The condemnation took place on July 6, 1415, in the presence of the assembly of the Council in the Cathedral. After the High Mass and Liturgy, Hus was led into the church. He protested that even at this hour he did not wish anything, but to be convinced from Scripture. He fell upon his knees and asked God to forgive all his enemies.
At the place of execution, he knelt down, spread out his hands, and prayed aloud. The executioner undressed him, tied his hands behind his back, and bound his neck with a chain to a stake around which wood and straw had been piled up so that it covered him to the neck. At the last moment Hus refused to recant and thus save his own life.
“God is my witness that the things charged against me I never preached,” Hus said. “In the same truth of the Gospel which I have written, taught, and preached, drawing upon the sayings and positions of the holy doctors, I am ready to die today.”
Hus’s ashes were thrown into the Rhine River.
Responding with horror to Hus’s execution, the people of Bohemia moved even more rapidly away from papal teachings, prompting an announced crusade against them. Pope Martin V issued a papal bull that all supporters of reformers like Hus and Wycliffe be slaughtered. Some two thousand Hussites were thrown into the Kutná Hora mines by pro-Catholic townsmen. The Hussite community became a major military power, and defeated a wave of crusades that lasted until 1434. Fighting ended with a compromise in 1436.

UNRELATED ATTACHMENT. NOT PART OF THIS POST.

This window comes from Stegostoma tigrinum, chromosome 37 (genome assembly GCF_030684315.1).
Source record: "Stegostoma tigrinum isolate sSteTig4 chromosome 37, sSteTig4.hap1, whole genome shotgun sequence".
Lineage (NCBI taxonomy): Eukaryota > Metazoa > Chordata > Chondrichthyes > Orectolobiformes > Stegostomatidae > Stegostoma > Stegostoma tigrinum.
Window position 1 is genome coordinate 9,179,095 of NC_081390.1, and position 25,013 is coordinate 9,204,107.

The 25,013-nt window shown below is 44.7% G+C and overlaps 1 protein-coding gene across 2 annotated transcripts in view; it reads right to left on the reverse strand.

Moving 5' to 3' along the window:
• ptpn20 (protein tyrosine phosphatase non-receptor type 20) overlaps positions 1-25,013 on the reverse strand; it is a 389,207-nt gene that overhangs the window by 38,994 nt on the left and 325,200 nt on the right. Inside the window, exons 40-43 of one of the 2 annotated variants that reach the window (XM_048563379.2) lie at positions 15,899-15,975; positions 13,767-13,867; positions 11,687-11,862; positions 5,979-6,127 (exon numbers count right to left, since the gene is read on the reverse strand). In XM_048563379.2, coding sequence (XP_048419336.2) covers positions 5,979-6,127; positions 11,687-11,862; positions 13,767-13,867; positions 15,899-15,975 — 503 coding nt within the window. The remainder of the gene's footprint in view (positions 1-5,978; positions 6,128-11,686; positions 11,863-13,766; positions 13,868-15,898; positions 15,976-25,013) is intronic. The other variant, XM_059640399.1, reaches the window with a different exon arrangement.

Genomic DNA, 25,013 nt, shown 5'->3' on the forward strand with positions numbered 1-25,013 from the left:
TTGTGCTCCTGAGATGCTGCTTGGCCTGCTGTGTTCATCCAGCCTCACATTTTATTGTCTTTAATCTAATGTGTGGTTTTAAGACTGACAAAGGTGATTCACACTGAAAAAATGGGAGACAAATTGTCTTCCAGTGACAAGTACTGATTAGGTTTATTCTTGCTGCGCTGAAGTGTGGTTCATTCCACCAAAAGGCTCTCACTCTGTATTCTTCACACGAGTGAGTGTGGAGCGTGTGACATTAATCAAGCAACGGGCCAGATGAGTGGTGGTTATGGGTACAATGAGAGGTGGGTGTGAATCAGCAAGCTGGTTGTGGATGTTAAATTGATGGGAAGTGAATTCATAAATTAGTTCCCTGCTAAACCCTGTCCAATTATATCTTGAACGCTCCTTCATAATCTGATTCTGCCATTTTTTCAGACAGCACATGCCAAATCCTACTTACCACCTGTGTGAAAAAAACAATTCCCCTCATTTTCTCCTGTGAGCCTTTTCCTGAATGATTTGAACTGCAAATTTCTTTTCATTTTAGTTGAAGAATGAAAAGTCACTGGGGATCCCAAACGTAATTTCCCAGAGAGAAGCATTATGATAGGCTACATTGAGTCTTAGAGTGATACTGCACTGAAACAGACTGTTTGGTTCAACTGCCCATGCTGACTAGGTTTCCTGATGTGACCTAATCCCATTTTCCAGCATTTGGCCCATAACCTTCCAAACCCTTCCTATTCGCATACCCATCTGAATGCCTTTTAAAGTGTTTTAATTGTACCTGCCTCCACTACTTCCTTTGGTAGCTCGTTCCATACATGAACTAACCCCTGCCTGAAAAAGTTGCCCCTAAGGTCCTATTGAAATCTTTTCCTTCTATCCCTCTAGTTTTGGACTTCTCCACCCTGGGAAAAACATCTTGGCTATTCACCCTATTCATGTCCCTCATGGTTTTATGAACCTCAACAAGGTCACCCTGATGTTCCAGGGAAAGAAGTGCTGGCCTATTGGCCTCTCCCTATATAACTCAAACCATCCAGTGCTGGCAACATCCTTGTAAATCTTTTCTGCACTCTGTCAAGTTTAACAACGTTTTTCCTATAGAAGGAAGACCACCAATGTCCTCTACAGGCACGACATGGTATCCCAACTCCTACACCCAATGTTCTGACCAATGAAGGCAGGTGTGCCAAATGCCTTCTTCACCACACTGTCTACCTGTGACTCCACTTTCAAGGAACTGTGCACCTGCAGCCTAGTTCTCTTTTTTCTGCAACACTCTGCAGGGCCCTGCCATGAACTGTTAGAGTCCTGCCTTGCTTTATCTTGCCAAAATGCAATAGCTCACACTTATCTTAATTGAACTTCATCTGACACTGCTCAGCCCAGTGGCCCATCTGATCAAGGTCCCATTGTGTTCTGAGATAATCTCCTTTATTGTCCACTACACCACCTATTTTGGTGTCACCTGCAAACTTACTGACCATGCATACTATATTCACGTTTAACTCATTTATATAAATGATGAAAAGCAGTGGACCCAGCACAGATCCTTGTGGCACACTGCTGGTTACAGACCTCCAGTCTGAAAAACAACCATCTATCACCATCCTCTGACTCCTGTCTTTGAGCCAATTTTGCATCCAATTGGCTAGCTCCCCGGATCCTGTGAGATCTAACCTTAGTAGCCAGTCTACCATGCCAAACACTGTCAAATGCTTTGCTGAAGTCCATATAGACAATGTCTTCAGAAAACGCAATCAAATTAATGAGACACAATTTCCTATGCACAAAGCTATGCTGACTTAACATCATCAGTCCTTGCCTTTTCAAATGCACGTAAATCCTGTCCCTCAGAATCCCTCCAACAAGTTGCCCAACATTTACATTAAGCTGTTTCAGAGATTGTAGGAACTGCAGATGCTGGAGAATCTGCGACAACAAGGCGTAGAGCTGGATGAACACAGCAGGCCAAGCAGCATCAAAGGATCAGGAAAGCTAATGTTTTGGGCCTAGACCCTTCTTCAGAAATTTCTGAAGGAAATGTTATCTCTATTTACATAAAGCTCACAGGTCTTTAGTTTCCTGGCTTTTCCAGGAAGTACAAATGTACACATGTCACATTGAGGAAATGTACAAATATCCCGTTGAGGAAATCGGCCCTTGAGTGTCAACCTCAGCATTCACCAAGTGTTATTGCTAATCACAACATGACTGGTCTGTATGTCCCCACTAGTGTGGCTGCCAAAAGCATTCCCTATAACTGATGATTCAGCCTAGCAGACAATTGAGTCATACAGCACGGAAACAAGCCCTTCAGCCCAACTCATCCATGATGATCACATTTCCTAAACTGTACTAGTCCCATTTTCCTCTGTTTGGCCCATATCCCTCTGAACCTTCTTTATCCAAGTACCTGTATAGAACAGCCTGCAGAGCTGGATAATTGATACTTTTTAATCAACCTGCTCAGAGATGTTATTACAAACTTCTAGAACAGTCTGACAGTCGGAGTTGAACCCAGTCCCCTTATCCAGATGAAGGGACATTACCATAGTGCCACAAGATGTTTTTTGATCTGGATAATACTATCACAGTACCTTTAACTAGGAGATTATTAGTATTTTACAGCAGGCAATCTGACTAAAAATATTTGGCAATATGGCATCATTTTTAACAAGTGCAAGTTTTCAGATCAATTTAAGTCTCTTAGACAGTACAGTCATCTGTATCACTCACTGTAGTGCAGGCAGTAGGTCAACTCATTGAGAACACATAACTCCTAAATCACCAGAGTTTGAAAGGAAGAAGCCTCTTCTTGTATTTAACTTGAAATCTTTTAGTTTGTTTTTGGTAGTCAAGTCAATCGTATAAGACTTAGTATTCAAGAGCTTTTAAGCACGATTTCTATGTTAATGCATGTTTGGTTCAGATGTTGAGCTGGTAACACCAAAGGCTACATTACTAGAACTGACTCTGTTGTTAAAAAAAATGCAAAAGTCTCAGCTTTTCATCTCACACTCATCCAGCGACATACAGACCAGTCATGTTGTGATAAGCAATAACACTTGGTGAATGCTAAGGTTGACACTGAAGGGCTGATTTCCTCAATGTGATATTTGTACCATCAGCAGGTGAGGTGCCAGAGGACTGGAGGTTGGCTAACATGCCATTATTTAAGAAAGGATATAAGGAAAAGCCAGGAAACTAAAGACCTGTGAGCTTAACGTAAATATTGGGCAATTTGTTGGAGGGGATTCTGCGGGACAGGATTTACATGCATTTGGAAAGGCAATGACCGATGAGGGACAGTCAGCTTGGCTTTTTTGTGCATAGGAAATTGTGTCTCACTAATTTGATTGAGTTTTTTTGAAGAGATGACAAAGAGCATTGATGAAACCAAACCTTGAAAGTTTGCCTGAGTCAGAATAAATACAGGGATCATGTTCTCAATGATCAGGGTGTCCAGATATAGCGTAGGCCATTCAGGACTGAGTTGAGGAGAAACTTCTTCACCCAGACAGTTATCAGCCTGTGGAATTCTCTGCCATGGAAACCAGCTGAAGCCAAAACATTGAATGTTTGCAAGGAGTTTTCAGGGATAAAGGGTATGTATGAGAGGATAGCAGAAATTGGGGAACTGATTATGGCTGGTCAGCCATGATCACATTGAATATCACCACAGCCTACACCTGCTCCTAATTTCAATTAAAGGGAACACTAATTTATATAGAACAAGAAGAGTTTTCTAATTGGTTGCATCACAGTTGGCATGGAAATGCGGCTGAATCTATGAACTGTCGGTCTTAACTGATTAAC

According to Hus, the Church is not the hierarchy; it is the entire body of those who have been predestined for salvation. Christ, not the pope, is its head. It is no article of faith that one must obey the pope to be saved. Neither membership in the Church nor churchly offices and dignities assure that the persons in question are members of the true Church. Hus’s theology predates by almost a century similar developments that would take place in the Lutheran Reformation. His extensive writings earn him a prominent place in Czech literary history.
Nearly six centuries later in 1999, Pope John Paul II expressed “deep regret for the cruel death inflicted” on Hus. Cardinal Miloslav Vlk of the Czech Republic was instrumental in crafting John Paul II’s statement.